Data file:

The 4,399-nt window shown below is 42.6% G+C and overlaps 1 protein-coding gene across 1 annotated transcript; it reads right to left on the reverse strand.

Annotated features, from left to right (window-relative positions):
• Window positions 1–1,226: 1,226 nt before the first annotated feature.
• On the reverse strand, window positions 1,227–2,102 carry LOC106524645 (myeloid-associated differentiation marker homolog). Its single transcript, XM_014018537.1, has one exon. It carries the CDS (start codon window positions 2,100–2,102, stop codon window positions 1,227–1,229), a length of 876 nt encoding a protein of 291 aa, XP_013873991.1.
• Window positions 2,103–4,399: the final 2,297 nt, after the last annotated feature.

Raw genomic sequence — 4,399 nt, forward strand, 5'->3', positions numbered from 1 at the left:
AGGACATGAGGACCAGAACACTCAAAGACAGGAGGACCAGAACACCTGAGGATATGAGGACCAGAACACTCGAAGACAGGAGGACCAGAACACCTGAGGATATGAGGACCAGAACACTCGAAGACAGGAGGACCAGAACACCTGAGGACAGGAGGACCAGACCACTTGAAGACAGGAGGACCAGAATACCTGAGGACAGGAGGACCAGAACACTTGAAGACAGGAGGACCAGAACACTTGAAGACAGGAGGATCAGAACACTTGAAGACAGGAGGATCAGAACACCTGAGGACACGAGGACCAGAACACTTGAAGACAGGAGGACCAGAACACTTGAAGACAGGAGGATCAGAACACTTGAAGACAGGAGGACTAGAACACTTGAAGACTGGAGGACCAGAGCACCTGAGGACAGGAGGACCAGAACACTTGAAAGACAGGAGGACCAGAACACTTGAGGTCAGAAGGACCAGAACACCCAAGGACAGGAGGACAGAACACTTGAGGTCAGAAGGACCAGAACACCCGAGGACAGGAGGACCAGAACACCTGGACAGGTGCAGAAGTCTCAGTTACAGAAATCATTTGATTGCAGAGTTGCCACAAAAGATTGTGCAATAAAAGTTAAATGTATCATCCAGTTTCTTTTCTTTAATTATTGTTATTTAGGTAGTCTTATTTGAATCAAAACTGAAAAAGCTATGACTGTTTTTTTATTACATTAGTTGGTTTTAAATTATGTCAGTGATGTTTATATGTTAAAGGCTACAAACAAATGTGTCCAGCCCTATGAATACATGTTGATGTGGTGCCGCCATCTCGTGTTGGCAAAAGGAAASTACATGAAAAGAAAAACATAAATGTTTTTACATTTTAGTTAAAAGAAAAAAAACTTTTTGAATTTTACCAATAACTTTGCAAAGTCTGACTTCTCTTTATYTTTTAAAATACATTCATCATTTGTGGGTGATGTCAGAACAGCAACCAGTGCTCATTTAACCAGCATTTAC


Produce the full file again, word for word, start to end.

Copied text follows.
The 4,399-nt window shown below is 42.6% G+C and overlaps 1 protein-coding gene across 1 annotated transcript; it reads right to left on the reverse strand.

Annotated features, from left to right (window-relative positions):
• Window positions 1–1,226: 1,226 nt before the first annotated feature.
• On the reverse strand, window positions 1,227–2,102 carry LOC106524645 (myeloid-associated differentiation marker homolog). Its single transcript, XM_014018537.1, has one exon. It carries the CDS (start codon window positions 2,100–2,102, stop codon window positions 1,227–1,229), a length of 876 nt encoding a protein of 291 aa, XP_013873991.1.
• Window positions 2,103–4,399: the final 2,297 nt, after the last annotated feature.

Raw genomic sequence — 4,399 nt, forward strand, 5'->3', positions numbered from 1 at the left:
AGGACATGAGGACCAGAACACTCAAAGACAGGAGGACCAGAACACCTGAGGATATGAGGACCAGAACACTCGAAGACAGGAGGACCAGAACACCTGAGGATATGAGGACCAGAACACTCGAAGACAGGAGGACCAGAACACCTGAGGACAGGAGGACCAGACCACTTGAAGACAGGAGGACCAGAATACCTGAGGACAGGAGGACCAGAACACTTGAAGACAGGAGGACCAGAACACTTGAAGACAGGAGGATCAGAACACTTGAAGACAGGAGGATCAGAACACCTGAGGACACGAGGACCAGAACACTTGAAGACAGGAGGACCAGAACACTTGAAGACAGGAGGATCAGAACACTTGAAGACAGGAGGACTAGAACACTTGAAGACTGGAGGACCAGAGCACCTGAGGACAGGAGGACCAGAACACTTGAAAGACAGGAGGACCAGAACACTTGAGGTCAGAAGGACCAGAACACCCAAGGACAGGAGGACAGAACACTTGAGGTCAGAAGGACCAGAACACCCGAGGACAGGAGGACCAGAACACCTGGACAGGTGCAGAAGTCTCAGTTACAGAAATCATTTGATTGCAGAGTTGCCACAAAAGATTGTGCAATAAAAGTTAAATGTATCATCCAGTTTCTTTTCTTTAATTATTGTTATTTAGGTAGTCTTATTTGAATCAAAACTGAAAAAGCTATGACTGTTTTTTTATTACATTAGTTGGTTTTAAATTATGTCAGTGATGTTTATATGTTAAAGGCTACAAACAAATGTGTCCAGCCCTATGAATACATGTTGATGTGGTGCCGCCATCTCGTGTTGGCAAAAGGAAASTACATGAAAAGAAAAACATAAATGTTTTTACATTTTAGTTAAAAGAAAAAAAACTTTTTGAATTTTACCAATAACTTTGCAAAGTCTGACTTCTCTTTATYTTTTAAAATACATTCATCATTTGTGGGTGATGTCAGAACAGCAACCAGTGCTCATTTAACCAGCATTTAC